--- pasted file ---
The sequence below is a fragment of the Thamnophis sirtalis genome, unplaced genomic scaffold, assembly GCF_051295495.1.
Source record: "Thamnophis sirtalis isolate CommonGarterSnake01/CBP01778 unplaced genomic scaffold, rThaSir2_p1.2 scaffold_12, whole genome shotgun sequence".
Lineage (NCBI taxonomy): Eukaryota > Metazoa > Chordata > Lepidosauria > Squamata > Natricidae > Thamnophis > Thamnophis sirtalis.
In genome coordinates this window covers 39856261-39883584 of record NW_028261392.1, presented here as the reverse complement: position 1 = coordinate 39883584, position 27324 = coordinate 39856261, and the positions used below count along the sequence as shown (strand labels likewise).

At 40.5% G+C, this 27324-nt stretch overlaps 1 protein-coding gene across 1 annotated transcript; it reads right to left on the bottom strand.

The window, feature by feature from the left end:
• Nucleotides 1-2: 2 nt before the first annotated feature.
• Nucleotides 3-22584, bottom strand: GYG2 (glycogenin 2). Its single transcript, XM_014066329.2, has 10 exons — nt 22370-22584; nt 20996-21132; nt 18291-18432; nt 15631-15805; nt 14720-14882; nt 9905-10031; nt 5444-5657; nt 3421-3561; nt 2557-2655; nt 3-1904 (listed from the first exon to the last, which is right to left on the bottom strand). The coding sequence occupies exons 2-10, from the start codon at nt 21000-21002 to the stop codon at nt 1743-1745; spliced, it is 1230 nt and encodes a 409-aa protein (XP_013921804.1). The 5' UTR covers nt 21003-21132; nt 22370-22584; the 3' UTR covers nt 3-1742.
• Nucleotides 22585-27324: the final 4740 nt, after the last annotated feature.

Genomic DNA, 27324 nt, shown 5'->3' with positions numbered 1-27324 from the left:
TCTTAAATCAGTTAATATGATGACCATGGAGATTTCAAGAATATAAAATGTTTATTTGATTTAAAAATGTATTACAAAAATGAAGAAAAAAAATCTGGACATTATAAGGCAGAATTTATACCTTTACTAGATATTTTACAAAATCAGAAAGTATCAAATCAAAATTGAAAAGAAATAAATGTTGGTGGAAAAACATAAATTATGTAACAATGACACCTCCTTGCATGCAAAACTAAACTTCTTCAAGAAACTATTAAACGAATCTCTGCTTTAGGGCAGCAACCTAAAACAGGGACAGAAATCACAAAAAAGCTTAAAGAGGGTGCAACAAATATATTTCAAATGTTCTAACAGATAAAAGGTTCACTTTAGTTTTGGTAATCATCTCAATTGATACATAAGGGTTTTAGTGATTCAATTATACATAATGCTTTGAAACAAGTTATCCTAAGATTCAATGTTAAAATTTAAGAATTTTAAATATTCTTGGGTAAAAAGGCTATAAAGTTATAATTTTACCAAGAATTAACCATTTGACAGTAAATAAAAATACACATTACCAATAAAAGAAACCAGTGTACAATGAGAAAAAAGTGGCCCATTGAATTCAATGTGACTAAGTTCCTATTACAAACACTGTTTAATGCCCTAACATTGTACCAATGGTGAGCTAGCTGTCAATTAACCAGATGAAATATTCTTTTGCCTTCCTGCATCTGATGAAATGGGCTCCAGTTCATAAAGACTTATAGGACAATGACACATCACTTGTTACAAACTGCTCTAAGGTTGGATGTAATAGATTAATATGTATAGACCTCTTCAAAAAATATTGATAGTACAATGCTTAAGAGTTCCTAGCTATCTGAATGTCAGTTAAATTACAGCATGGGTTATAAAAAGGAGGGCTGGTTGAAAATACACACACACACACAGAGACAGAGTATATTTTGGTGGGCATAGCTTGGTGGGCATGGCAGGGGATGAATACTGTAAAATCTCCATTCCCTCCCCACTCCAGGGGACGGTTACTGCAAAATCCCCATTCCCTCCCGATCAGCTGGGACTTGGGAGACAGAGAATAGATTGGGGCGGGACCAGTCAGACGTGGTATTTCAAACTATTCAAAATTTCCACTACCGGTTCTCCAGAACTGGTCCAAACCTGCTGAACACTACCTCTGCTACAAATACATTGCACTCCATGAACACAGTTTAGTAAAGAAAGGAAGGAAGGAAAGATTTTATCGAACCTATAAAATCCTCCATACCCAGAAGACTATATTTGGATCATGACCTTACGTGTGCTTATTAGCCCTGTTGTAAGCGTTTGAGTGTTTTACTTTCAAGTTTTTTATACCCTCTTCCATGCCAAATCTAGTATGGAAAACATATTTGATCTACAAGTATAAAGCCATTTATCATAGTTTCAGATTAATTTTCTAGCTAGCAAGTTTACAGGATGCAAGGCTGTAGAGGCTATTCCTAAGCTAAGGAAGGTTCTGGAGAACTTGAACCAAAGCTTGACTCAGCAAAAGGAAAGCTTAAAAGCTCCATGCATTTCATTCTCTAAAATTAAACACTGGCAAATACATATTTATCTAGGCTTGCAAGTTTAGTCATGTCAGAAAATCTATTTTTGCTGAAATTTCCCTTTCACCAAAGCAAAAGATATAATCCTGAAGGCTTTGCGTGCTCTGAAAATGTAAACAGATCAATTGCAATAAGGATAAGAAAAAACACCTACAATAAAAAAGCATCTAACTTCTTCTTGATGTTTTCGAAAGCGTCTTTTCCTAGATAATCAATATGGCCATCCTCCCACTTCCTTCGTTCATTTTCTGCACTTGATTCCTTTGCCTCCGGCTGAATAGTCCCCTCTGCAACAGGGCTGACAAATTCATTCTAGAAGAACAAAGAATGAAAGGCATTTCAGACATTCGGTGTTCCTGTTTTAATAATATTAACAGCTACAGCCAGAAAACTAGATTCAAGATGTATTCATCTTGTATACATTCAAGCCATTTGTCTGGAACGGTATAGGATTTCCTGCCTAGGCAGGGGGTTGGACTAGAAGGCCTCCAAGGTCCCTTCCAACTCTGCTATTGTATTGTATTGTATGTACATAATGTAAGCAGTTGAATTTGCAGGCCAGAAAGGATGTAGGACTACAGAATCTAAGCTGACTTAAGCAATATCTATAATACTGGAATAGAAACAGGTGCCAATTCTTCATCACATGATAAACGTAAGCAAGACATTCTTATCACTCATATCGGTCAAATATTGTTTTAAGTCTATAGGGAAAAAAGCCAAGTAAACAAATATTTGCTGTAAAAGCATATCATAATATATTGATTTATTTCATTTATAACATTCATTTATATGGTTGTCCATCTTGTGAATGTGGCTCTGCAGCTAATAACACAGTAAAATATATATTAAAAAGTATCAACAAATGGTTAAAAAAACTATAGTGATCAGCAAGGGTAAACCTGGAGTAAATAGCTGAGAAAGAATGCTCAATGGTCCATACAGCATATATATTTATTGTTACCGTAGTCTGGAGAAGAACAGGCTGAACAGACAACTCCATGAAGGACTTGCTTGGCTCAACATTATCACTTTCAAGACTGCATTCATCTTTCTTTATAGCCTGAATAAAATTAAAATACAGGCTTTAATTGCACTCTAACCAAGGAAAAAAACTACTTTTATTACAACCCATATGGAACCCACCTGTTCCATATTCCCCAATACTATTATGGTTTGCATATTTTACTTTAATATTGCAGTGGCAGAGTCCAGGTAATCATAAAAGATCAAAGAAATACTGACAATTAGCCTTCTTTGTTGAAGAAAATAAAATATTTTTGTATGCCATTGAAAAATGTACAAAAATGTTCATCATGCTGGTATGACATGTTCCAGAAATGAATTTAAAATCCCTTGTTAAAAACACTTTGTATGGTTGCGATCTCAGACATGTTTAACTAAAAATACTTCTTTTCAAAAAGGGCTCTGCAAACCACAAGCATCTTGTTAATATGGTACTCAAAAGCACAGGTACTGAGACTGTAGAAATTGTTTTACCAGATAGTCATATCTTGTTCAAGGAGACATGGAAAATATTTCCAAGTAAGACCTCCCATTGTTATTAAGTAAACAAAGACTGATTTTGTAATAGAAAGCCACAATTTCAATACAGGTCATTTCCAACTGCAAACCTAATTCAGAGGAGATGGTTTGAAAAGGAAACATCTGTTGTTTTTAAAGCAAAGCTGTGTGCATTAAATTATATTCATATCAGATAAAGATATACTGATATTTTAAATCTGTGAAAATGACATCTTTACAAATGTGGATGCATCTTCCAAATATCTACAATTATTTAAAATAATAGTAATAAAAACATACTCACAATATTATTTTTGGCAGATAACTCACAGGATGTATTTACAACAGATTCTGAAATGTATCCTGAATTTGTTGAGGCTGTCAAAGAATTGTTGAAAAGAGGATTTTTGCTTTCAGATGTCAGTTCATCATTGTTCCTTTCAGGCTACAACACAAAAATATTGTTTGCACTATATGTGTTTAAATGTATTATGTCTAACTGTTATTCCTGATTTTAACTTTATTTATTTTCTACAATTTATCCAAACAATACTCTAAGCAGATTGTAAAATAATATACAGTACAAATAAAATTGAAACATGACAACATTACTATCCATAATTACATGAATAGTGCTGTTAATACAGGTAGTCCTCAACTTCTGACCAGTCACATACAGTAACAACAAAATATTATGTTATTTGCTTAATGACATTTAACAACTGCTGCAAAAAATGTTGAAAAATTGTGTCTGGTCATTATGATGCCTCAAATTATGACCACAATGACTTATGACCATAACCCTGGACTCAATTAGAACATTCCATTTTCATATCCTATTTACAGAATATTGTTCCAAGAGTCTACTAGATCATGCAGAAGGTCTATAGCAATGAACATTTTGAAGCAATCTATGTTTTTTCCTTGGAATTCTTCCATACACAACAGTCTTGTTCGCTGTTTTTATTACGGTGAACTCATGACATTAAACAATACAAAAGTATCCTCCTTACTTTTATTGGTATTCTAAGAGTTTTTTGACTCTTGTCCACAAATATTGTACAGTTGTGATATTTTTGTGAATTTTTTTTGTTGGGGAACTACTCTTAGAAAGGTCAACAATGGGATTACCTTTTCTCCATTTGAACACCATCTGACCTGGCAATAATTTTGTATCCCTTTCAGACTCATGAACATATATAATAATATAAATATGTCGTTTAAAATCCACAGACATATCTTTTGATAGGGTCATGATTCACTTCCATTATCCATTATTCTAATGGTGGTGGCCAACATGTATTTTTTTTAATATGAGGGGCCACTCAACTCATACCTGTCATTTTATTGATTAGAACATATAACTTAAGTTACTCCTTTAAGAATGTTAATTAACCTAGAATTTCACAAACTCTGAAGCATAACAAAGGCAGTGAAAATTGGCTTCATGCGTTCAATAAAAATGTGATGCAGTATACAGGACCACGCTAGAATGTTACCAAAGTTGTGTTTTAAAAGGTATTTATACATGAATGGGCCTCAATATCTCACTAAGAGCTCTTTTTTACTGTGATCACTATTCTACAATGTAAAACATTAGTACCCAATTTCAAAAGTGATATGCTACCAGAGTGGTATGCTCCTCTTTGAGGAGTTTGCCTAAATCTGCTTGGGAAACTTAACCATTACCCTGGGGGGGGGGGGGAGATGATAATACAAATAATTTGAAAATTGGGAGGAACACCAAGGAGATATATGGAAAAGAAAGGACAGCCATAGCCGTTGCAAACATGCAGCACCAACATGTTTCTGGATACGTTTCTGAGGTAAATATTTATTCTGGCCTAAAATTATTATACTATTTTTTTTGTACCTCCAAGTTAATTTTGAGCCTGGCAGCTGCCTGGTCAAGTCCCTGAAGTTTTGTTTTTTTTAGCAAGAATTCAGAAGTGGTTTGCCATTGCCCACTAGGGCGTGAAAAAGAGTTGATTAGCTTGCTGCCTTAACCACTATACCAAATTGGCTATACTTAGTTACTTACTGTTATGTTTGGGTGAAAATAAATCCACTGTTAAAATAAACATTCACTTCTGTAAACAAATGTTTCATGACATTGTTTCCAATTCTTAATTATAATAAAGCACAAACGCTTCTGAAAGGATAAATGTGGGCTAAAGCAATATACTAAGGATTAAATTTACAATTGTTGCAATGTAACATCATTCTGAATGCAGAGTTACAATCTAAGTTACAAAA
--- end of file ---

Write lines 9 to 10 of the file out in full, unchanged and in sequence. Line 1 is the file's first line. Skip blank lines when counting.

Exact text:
• Nucleotides 22585-27324: the final 4740 nt, after the last annotated feature.

Genomic DNA, 27324 nt, shown 5'->3' with positions numbered 1-27324 from the left: